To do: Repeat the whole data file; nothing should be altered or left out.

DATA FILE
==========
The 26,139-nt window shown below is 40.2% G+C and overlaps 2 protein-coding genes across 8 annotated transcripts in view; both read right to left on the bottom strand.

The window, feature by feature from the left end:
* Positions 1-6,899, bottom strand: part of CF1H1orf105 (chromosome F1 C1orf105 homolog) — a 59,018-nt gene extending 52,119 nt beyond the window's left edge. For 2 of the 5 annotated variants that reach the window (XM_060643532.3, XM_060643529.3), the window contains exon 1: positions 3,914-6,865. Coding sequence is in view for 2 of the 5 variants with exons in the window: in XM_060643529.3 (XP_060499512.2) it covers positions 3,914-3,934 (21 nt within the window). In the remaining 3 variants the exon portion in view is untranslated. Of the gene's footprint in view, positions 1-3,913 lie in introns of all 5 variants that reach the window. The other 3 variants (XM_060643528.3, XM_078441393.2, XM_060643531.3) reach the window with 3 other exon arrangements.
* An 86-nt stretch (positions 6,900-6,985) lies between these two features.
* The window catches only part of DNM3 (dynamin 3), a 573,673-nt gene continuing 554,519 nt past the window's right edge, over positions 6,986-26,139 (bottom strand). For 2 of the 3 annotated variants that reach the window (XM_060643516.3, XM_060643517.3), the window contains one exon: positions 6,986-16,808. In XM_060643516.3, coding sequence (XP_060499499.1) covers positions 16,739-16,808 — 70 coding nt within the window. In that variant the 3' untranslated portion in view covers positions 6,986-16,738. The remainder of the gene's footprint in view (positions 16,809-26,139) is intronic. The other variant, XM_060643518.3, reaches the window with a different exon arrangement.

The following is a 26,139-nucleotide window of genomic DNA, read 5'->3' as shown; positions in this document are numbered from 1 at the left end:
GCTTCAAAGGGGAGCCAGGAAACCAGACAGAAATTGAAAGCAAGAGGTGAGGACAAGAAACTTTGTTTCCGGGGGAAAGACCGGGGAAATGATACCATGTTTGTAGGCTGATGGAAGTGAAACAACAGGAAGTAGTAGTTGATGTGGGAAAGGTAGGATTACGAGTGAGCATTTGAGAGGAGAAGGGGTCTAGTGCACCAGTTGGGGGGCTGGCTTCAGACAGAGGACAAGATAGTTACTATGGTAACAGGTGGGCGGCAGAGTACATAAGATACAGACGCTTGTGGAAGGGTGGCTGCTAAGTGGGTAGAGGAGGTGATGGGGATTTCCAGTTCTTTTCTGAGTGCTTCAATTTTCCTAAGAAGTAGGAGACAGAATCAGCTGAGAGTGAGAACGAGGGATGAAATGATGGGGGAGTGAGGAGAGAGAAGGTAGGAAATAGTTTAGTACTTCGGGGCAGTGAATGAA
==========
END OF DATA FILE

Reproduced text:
The 26,139-nt window shown below is 40.2% G+C and overlaps 2 protein-coding genes across 8 annotated transcripts in view; both read right to left on the bottom strand.

The window, feature by feature from the left end:
* Positions 1-6,899, bottom strand: part of CF1H1orf105 (chromosome F1 C1orf105 homolog) — a 59,018-nt gene extending 52,119 nt beyond the window's left edge. For 2 of the 5 annotated variants that reach the window (XM_060643532.3, XM_060643529.3), the window contains exon 1: positions 3,914-6,865. Coding sequence is in view for 2 of the 5 variants with exons in the window: in XM_060643529.3 (XP_060499512.2) it covers positions 3,914-3,934 (21 nt within the window). In the remaining 3 variants the exon portion in view is untranslated. Of the gene's footprint in view, positions 1-3,913 lie in introns of all 5 variants that reach the window. The other 3 variants (XM_060643528.3, XM_078441393.2, XM_060643531.3) reach the window with 3 other exon arrangements.
* An 86-nt stretch (positions 6,900-6,985) lies between these two features.
* The window catches only part of DNM3 (dynamin 3), a 573,673-nt gene continuing 554,519 nt past the window's right edge, over positions 6,986-26,139 (bottom strand). For 2 of the 3 annotated variants that reach the window (XM_060643516.3, XM_060643517.3), the window contains one exon: positions 6,986-16,808. In XM_060643516.3, coding sequence (XP_060499499.1) covers positions 16,739-16,808 — 70 coding nt within the window. In that variant the 3' untranslated portion in view covers positions 6,986-16,738. The remainder of the gene's footprint in view (positions 16,809-26,139) is intronic. The other variant, XM_060643518.3, reaches the window with a different exon arrangement.

The following is a 26,139-nucleotide window of genomic DNA, read 5'->3' as shown; positions in this document are numbered from 1 at the left end:
GCTTCAAAGGGGAGCCAGGAAACCAGACAGAAATTGAAAGCAAGAGGTGAGGACAAGAAACTTTGTTTCCGGGGGAAAGACCGGGGAAATGATACCATGTTTGTAGGCTGATGGAAGTGAAACAACAGGAAGTAGTAGTTGATGTGGGAAAGGTAGGATTACGAGTGAGCATTTGAGAGGAGAAGGGGTCTAGTGCACCAGTTGGGGGGCTGGCTTCAGACAGAGGACAAGATAGTTACTATGGTAACAGGTGGGCGGCAGAGTACATAAGATACAGACGCTTGTGGAAGGGTGGCTGCTAAGTGGGTAGAGGAGGTGATGGGGATTTCCAGTTCTTTTCTGAGTGCTTCAATTTTCCTAAGAAGTAGGAGACAGAATCAGCTGAGAGTGAGAACGAGGGATGAAATGATGGGGGAGTGAGGAGAGAGAAGGTAGGAAATAGTTTAGTACTTCGGGGCAGTGAATGAA